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Struggling to find form, Gee ends 'frustrating' season

WASHINGTON -- On May 10, Dillon Gee was 3-1 with a 2.73 ERA, cruising to what Mets manager Terry Collins figured would easily become a 15-win season. But Gee began experiencing shoulder soreness after his outing that day, landed on the disabled list and ultimately missed two months.

When he returned, he was not the same pitcher, going 3-7 with a 5.10 ERA over his final 13 starts. The last of those came Thursday at Nationals Park, when Gee allowed four runs in five innings of a no-decision in the Mets' 7-4 win to cap what he called a "frustrating" season.

"Obviously he's had a rough second half," Collins said. "I wish we had answers."

Throughout that time, Mets pitching coach Dan Warthen worked on mechanical tweaks that he hoped would help Gee reclaim his prime form: a 13-6 record and 2.66 ERA over a nearly 12-month span beginning last May 31. But none of it has noticeably helped the right-hander, who struggled to find his usual pinpoint command of the strike zone down the stretch.

"Physically, I think I felt fine," Gee said. "I don't know if I maybe tinkered with some stuff without really knowing it. I definitely just felt a lot different as the year progressed. I could never find that feeling that made me feel so good in the first half. Like I said, physically I felt OK, so there's really no excuse for it."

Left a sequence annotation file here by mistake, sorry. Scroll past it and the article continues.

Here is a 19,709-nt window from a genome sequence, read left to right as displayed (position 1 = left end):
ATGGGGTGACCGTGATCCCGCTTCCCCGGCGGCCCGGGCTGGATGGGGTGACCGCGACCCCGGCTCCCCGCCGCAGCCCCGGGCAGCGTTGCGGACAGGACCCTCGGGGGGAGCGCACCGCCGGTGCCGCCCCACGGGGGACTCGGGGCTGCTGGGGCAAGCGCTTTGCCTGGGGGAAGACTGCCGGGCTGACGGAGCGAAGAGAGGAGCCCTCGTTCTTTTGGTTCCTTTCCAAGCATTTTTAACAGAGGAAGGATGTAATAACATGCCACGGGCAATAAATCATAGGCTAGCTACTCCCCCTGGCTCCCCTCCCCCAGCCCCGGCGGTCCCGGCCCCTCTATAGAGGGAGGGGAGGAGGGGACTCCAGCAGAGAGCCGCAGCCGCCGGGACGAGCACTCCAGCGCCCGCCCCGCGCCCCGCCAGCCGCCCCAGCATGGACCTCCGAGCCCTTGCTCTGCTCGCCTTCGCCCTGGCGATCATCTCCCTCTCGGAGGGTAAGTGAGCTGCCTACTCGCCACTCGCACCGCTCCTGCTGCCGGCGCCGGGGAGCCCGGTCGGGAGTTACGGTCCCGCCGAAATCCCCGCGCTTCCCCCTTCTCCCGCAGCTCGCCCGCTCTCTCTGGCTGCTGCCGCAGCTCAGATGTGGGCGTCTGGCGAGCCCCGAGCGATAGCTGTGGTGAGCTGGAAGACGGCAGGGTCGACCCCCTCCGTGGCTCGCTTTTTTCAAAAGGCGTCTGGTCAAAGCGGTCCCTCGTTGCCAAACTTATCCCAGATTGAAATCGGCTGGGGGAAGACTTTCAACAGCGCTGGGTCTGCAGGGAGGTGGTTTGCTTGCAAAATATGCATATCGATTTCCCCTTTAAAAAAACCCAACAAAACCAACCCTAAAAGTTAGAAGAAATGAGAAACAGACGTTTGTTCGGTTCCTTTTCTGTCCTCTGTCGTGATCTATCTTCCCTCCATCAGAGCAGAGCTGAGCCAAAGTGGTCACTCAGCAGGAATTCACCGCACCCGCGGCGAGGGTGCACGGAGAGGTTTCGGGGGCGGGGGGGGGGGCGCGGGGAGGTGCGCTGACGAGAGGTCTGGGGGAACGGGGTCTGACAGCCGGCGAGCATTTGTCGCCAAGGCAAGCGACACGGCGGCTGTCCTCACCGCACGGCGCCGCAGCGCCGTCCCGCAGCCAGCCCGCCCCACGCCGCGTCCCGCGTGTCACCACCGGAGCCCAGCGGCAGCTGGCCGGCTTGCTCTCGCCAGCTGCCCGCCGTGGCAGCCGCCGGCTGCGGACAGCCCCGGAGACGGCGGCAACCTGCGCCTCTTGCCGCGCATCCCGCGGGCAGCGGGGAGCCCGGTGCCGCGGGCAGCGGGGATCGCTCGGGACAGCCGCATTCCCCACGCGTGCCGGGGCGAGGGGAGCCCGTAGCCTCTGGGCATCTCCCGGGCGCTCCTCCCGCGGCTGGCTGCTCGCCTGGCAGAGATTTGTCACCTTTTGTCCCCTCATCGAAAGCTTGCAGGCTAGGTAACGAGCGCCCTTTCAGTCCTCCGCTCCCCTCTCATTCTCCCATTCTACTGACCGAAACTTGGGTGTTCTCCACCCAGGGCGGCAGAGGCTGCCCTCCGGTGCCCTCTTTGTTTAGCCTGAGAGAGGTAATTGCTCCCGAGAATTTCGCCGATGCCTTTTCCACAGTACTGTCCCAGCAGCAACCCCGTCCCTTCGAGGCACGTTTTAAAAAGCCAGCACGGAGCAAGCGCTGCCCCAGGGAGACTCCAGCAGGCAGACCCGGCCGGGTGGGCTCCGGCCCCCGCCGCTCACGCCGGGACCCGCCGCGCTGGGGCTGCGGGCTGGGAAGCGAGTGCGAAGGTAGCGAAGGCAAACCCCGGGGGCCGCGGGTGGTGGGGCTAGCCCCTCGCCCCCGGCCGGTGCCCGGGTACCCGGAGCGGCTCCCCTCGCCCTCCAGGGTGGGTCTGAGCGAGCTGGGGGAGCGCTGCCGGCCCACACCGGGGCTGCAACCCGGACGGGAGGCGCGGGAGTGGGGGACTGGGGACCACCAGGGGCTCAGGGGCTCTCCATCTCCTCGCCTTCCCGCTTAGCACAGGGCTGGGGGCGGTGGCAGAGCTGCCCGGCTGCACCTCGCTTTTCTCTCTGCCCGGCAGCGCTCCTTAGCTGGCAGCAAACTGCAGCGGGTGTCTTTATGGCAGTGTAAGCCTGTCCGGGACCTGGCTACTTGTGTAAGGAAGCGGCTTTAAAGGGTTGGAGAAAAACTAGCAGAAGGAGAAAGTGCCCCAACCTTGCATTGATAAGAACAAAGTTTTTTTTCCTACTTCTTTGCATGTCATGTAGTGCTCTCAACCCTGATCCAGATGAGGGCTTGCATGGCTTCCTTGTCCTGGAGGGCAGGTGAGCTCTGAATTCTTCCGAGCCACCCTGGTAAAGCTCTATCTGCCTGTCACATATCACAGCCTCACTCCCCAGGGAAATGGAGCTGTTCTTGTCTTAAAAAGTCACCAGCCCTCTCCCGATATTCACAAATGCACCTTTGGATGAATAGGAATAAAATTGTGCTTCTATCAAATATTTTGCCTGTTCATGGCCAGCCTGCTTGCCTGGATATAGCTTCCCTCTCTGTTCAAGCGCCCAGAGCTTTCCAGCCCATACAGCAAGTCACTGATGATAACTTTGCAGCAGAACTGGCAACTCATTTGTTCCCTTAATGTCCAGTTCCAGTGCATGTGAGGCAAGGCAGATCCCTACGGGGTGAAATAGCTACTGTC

Whatever the reason, Gee's struggles have made his role somewhat tenuous heading into the winter. The Mets plan to feature a 2015 rotation featuring Matt Harvey, Zack Wheeler and Jacob deGrom, leaving two available spots for Gee, Jon Niese and Bartolo Colon. Even if the team winds up trading one of those pitchers or delaying the start to Harvey's season, top prospects Noah Syndergaard and Rafael Montero are both essentially big league-ready as well.

Where that leaves Gee remains to be seen.

"I hope the winter off rests him and everything gets back to where it should be," Collins said, "and he comes back to Spring Training being the guy that he can be."

Anthony DiComo is a reporter for Follow him on Twitter @AnthonyDicomo.
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